old town

Tarifa Old Town


The city of Tarifa has been declared a historical-artistic complex. You can find many corners and details that will attract you.

The wall has marked its limits until recently, since the first neighborhoods that emerged outside the walls were demolished during the Napoleonic invasion so as not to compromise the defense. With a few exceptions, the complex has not suffered irrecoverable damage, and numerous traditional dwellings are preserved, always with an entrance hall and patio structure, around which the space is organized. Many are Baroque buildings, in which the courtyard arches rest on both stone columns and octagonal brick pillars, and many others are built in the 19th century. They are usually open, but the visitor must bear in mind that they are inhabited, since Tarifa is a living city. These are usually narrow and often with bends, so that the wind is avoided. There are several main arteries that run through the city. In the upper part, the main access is the Puerta de Jerez, and from it, parallel to the wall, runs the beautiful Calle Silos, named after the presence of the old Cilla Decimal, in which the tithes paid to the church of the crops in the area. Today it retains its beautiful barrel-vaulted naves, which house an art gallery and a restaurant. On its other side is Calle Cilla, which makes its way into the wall through the Boquete de la Cilla, cut down to the bedrock, from which the name Calle Peñita also comes.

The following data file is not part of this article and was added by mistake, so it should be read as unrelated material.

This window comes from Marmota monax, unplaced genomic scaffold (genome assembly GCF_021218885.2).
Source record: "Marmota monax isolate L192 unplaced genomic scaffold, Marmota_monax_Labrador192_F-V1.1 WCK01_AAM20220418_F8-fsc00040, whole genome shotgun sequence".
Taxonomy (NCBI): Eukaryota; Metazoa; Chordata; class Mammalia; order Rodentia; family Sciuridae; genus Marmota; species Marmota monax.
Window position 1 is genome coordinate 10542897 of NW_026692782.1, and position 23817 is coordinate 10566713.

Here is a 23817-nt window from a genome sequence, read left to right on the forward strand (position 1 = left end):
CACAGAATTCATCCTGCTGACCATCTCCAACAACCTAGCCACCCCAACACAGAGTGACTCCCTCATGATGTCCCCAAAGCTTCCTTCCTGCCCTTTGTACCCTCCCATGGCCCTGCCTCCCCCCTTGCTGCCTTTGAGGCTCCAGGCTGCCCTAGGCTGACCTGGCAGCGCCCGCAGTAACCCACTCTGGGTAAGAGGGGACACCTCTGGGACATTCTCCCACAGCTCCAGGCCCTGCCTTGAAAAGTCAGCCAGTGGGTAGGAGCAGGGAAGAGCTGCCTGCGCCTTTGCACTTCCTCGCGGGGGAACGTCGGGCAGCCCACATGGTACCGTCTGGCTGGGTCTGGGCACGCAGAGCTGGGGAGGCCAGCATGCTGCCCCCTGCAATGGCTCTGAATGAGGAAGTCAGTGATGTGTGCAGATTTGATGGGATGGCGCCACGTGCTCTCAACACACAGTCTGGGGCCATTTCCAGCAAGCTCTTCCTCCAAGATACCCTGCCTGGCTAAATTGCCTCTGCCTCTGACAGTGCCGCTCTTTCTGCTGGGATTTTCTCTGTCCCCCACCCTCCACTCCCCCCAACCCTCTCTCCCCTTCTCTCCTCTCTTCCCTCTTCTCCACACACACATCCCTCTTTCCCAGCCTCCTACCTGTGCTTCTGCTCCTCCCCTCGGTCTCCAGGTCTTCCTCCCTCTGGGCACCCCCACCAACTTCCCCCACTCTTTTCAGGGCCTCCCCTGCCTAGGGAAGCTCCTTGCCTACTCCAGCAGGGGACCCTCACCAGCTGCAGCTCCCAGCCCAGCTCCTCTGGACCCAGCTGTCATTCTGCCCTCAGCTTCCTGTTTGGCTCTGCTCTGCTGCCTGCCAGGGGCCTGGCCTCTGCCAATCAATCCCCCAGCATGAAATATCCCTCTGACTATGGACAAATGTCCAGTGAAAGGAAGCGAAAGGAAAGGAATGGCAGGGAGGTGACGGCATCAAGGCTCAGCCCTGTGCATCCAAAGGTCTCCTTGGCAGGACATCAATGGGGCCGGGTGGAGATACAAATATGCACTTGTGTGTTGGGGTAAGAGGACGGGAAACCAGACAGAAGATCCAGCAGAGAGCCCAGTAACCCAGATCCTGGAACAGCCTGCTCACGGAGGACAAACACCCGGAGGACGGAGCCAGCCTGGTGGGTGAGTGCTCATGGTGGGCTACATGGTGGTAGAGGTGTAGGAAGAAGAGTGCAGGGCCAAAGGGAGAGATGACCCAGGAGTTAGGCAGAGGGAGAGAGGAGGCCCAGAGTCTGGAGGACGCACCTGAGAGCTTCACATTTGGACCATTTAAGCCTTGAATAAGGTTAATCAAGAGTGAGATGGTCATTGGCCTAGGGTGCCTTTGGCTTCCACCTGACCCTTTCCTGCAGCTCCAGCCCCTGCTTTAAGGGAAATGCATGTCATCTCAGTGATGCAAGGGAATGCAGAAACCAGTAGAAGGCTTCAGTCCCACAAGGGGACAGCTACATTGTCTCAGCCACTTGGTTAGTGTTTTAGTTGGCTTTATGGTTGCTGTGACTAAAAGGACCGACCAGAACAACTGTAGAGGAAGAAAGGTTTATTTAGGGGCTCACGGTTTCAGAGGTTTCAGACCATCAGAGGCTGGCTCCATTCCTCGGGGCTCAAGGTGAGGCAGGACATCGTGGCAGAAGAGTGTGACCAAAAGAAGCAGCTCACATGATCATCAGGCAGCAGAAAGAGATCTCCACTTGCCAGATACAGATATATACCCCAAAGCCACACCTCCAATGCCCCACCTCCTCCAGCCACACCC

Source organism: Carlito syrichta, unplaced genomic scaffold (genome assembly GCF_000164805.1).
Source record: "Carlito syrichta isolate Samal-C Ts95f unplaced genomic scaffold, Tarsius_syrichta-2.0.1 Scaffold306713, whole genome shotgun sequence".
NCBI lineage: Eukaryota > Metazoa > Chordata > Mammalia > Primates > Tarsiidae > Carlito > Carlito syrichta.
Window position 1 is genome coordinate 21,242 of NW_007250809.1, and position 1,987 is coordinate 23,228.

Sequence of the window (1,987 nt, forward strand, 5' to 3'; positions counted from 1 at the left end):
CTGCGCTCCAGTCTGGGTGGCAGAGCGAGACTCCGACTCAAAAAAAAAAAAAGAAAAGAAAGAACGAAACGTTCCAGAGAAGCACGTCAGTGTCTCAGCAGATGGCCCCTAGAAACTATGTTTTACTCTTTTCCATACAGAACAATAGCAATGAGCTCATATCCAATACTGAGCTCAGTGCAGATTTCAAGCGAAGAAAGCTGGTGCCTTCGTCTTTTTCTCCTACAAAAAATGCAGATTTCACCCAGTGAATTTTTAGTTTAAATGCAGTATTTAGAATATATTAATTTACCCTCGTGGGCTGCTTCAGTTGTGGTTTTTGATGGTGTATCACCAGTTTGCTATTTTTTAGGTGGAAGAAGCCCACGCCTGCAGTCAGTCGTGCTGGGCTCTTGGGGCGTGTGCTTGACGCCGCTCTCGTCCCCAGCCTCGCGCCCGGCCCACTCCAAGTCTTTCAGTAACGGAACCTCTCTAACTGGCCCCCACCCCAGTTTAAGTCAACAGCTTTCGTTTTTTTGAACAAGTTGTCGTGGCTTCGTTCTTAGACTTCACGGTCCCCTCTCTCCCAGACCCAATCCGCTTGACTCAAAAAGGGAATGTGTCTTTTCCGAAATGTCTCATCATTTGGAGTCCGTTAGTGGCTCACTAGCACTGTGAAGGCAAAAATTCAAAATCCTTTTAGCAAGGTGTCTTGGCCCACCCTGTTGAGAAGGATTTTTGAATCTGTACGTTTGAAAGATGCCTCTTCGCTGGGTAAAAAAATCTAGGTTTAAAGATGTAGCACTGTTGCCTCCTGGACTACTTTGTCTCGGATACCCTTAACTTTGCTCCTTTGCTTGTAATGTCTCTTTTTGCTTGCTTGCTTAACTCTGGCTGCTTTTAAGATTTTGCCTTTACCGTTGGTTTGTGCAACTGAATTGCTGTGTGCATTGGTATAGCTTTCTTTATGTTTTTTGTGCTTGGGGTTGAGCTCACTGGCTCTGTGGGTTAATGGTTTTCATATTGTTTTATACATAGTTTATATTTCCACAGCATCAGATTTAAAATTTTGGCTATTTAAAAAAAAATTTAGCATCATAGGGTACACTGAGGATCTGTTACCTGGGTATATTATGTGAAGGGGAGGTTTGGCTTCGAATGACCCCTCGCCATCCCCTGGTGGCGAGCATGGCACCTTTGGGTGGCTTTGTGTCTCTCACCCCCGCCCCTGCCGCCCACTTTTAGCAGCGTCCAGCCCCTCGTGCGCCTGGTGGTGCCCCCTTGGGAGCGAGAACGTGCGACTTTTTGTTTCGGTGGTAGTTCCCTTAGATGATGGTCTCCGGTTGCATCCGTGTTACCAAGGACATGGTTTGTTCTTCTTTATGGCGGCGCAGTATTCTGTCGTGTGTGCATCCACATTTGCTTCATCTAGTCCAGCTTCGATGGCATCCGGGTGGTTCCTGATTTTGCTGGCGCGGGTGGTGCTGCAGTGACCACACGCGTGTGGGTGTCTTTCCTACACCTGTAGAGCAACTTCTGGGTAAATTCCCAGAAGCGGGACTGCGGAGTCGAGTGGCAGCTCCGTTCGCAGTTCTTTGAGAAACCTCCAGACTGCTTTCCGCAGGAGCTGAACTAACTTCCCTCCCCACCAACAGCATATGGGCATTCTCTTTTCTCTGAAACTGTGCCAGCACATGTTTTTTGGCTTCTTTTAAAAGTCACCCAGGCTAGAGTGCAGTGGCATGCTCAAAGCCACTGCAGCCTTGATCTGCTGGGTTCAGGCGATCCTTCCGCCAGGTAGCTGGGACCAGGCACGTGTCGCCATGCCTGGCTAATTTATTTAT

The straightest way to go down to the city can be taken along Calle Nuestra Señora de la Luz, with several notable buildings, or along the almost parallel Calle Jerez, narrower and cozier. We will stop at Sancho IV el Bravo street, known by the people of Tarifa as La Calzada. Its shape, sometimes winding, is due to the fact that it is built on the old bed of the stream that used to cross the lowest part of the town. It was saved by several bridges, until it was diverted and covered at the end of the 19th century, as it was a source of unhealthiness and the danger of flooding, although some have still occurred, the last one in 1970. In it we can find the church of San Mateo, and also some of the most traditional businesses in town. The whole environment has many details to discover, such as Azogues street, with some of the oldest civil buildings in Tarifa. From there we can continue through Coronel Moscardó Street – where we find the Municipal Exhibition Hall in the Royal Prison – towards Plaza del Mesón, with its fountain, which was the first built in Tarifa, in 1831, and which opens to Guzmán el Bueno and Aljaranda streets, whose houses are attached to the castle and the walls, and from there towards Miramar, with a fantastic views of the Strait. A little further on is the Plaza de Santa María or “de las ranitas”, by the fountain. In it we find the Town Hall, the Pósito, from the 18th century, and the old Miguel de Cervantes school group, today the Library, one of the three buildings built in the neo-Mudejar style around 1924, under the Dictatorship of Primo de Rivera.